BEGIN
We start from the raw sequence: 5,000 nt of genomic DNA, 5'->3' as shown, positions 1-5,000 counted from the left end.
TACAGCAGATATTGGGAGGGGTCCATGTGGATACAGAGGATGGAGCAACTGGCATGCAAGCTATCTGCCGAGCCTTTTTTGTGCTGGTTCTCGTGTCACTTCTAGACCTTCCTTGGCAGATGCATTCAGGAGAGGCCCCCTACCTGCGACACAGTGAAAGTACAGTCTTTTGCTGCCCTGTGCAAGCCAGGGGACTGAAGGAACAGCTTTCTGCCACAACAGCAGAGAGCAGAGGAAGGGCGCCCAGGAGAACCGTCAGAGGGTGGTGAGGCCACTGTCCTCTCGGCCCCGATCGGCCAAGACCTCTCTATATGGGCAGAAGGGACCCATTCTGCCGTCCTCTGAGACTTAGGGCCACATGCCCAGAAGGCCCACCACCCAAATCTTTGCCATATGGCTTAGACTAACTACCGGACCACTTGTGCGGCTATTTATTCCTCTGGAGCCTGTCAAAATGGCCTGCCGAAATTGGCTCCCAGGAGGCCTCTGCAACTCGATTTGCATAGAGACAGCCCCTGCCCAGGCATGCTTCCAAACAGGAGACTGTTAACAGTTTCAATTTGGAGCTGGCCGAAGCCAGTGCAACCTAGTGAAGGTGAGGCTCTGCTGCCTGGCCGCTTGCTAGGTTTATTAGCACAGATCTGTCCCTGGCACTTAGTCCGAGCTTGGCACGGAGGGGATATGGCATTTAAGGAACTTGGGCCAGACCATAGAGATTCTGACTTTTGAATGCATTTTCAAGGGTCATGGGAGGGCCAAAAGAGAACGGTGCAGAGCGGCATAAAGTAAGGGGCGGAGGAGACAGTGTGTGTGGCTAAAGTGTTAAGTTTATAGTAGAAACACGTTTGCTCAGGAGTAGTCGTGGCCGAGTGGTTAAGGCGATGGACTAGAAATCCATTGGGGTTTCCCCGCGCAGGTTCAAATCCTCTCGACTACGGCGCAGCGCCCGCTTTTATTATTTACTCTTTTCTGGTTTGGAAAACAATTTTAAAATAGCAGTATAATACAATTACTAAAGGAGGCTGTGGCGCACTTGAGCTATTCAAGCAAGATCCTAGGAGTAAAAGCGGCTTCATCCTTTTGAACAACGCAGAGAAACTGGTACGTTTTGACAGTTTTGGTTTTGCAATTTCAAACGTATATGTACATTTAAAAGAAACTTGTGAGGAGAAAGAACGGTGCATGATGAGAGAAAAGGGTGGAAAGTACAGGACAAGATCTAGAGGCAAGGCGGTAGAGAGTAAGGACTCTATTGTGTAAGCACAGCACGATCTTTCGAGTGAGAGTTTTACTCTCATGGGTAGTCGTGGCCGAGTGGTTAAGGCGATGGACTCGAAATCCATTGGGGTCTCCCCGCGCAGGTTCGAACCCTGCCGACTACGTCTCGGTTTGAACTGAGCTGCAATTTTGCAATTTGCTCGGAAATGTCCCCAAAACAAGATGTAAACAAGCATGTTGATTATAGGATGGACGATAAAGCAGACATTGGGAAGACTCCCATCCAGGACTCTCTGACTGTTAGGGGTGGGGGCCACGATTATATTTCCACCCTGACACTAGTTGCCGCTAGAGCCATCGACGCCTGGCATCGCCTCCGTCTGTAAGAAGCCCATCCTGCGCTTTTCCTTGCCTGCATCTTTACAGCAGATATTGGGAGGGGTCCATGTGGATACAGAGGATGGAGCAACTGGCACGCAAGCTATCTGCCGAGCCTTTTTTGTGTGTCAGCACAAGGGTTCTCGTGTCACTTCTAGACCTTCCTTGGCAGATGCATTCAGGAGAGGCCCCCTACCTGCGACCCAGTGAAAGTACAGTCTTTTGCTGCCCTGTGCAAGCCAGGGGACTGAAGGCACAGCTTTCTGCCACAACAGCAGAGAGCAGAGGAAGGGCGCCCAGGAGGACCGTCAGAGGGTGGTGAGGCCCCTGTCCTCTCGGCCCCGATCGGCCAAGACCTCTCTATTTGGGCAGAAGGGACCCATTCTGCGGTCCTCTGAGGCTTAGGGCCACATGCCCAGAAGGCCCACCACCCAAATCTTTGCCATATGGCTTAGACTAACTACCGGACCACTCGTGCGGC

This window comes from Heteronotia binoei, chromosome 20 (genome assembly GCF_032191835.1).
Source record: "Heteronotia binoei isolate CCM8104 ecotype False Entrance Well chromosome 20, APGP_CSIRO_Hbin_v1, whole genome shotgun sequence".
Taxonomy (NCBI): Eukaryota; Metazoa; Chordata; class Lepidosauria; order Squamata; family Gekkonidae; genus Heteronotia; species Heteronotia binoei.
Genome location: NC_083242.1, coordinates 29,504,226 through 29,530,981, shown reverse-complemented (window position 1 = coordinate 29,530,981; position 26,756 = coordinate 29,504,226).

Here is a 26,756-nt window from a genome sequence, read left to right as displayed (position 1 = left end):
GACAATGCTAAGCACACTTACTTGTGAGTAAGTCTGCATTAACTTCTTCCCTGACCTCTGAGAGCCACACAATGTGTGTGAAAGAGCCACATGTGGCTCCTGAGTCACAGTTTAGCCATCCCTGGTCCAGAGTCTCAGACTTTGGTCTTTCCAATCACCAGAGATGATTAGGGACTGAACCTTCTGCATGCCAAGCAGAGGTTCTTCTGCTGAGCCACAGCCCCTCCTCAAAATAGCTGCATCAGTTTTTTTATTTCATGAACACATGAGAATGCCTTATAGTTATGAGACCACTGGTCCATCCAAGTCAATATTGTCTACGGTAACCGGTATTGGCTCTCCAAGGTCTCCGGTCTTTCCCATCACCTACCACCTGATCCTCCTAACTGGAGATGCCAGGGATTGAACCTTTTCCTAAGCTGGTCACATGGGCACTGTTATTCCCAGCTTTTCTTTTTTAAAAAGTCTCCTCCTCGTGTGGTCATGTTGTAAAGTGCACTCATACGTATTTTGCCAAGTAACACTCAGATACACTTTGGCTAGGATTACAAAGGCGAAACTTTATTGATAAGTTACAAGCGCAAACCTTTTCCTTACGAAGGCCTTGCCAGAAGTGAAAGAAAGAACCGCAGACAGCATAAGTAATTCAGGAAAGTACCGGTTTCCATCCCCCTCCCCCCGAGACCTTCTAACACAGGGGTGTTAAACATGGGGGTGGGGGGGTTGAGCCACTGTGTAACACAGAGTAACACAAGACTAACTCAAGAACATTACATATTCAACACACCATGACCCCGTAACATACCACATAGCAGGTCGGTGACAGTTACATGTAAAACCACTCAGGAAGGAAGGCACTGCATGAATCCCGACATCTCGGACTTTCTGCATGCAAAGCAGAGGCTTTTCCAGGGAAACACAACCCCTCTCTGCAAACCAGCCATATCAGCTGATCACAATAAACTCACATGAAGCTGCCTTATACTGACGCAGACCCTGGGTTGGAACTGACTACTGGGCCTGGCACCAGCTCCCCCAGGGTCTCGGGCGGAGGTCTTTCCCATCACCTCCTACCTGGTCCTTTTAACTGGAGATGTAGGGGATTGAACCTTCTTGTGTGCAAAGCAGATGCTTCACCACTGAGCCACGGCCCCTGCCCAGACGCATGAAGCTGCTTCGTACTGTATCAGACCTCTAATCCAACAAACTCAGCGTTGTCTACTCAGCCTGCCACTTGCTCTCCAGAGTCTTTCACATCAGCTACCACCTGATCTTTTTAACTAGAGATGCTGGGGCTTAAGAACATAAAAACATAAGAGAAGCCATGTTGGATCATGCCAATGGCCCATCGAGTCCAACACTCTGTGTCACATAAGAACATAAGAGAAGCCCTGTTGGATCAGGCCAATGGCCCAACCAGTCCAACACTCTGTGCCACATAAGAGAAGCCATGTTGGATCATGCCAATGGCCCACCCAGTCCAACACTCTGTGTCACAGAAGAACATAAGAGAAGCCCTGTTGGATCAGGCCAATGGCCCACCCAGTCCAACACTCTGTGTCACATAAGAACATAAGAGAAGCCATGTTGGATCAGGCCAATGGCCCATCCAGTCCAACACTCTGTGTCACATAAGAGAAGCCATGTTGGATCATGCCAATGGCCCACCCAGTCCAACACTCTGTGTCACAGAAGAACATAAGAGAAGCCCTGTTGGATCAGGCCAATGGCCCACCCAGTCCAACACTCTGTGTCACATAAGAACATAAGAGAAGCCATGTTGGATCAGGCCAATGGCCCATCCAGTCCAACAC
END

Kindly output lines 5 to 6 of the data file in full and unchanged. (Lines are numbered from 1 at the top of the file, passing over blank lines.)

Taxonomy (NCBI): Eukaryota; Metazoa; Chordata; class Lepidosauria; order Squamata; family Gekkonidae; genus Heteronotia; species Heteronotia binoei.
Genome location: NC_083242.1, coordinates 29,504,226 through 29,530,981, shown reverse-complemented (window position 1 = coordinate 29,530,981; position 26,756 = coordinate 29,504,226).